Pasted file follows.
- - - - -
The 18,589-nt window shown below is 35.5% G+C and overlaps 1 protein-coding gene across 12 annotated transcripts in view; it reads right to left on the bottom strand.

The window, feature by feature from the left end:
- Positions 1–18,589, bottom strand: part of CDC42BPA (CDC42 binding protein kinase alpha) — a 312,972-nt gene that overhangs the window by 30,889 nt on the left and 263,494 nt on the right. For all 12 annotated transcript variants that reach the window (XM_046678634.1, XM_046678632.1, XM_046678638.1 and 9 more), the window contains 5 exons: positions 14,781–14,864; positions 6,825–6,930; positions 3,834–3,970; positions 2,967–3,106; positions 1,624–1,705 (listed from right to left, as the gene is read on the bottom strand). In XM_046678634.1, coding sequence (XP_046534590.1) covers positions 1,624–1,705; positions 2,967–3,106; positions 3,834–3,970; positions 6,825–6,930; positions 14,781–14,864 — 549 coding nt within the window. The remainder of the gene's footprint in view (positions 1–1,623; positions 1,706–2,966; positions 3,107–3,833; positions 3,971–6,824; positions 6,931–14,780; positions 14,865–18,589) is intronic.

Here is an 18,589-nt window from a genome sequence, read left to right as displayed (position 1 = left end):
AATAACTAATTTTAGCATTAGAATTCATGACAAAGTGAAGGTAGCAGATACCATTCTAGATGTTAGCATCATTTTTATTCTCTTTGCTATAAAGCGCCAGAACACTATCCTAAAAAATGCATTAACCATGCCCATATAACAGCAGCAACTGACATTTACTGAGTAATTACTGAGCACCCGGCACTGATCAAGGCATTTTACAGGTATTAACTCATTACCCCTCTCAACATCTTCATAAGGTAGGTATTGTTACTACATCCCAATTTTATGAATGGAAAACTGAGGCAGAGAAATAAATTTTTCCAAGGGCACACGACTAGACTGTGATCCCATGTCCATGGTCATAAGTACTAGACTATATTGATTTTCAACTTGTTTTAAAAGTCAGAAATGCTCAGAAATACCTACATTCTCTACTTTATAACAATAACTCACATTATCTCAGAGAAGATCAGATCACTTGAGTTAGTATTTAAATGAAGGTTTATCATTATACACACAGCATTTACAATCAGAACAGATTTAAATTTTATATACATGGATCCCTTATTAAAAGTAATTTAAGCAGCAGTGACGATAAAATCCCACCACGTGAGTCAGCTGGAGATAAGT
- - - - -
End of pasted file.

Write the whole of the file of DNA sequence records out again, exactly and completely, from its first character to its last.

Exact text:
The 18,589-nt window shown below is 35.5% G+C and overlaps 1 protein-coding gene across 12 annotated transcripts in view; it reads right to left on the bottom strand.

The window, feature by feature from the left end:
- Positions 1–18,589, bottom strand: part of CDC42BPA (CDC42 binding protein kinase alpha) — a 312,972-nt gene that overhangs the window by 30,889 nt on the left and 263,494 nt on the right. For all 12 annotated transcript variants that reach the window (XM_046678634.1, XM_046678632.1, XM_046678638.1 and 9 more), the window contains 5 exons: positions 14,781–14,864; positions 6,825–6,930; positions 3,834–3,970; positions 2,967–3,106; positions 1,624–1,705 (listed from right to left, as the gene is read on the bottom strand). In XM_046678634.1, coding sequence (XP_046534590.1) covers positions 1,624–1,705; positions 2,967–3,106; positions 3,834–3,970; positions 6,825–6,930; positions 14,781–14,864 — 549 coding nt within the window. The remainder of the gene's footprint in view (positions 1–1,623; positions 1,706–2,966; positions 3,107–3,833; positions 3,971–6,824; positions 6,931–14,780; positions 14,865–18,589) is intronic.

Here is an 18,589-nt window from a genome sequence, read left to right as displayed (position 1 = left end):
AATAACTAATTTTAGCATTAGAATTCATGACAAAGTGAAGGTAGCAGATACCATTCTAGATGTTAGCATCATTTTTATTCTCTTTGCTATAAAGCGCCAGAACACTATCCTAAAAAATGCATTAACCATGCCCATATAACAGCAGCAACTGACATTTACTGAGTAATTACTGAGCACCCGGCACTGATCAAGGCATTTTACAGGTATTAACTCATTACCCCTCTCAACATCTTCATAAGGTAGGTATTGTTACTACATCCCAATTTTATGAATGGAAAACTGAGGCAGAGAAATAAATTTTTCCAAGGGCACACGACTAGACTGTGATCCCATGTCCATGGTCATAAGTACTAGACTATATTGATTTTCAACTTGTTTTAAAAGTCAGAAATGCTCAGAAATACCTACATTCTCTACTTTATAACAATAACTCACATTATCTCAGAGAAGATCAGATCACTTGAGTTAGTATTTAAATGAAGGTTTATCATTATACACACAGCATTTACAATCAGAACAGATTTAAATTTTATATACATGGATCCCTTATTAAAAGTAATTTAAGCAGCAGTGACGATAAAATCCCACCACGTGAGTCAGCTGGAGATAAGT